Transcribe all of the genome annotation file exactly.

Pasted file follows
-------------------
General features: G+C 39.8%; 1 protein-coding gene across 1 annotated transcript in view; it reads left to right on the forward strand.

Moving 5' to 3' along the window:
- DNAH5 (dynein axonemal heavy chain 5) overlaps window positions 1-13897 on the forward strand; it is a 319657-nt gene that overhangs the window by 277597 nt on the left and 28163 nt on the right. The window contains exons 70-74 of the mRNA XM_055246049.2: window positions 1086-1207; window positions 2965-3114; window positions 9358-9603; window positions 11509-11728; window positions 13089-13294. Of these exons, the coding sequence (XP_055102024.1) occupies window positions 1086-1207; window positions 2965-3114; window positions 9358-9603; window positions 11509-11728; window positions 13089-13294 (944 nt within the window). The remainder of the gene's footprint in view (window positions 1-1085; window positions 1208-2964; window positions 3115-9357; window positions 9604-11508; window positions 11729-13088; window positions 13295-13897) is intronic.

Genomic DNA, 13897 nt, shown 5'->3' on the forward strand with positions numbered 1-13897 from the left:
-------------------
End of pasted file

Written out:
General features: G+C 39.8%; 1 protein-coding gene across 1 annotated transcript in view; it reads left to right on the forward strand.

Moving 5' to 3' along the window:
- DNAH5 (dynein axonemal heavy chain 5) overlaps window positions 1-13897 on the forward strand; it is a 319657-nt gene that overhangs the window by 277597 nt on the left and 28163 nt on the right. The window contains exons 70-74 of the mRNA XM_055246049.2: window positions 1086-1207; window positions 2965-3114; window positions 9358-9603; window positions 11509-11728; window positions 13089-13294. Of these exons, the coding sequence (XP_055102024.1) occupies window positions 1086-1207; window positions 2965-3114; window positions 9358-9603; window positions 11509-11728; window positions 13089-13294 (944 nt within the window). The remainder of the gene's footprint in view (window positions 1-1085; window positions 1208-2964; window positions 3115-9357; window positions 9604-11508; window positions 11729-13088; window positions 13295-13897) is intronic.

Genomic DNA, 13897 nt, shown 5'->3' on the forward strand with positions numbered 1-13897 from the left: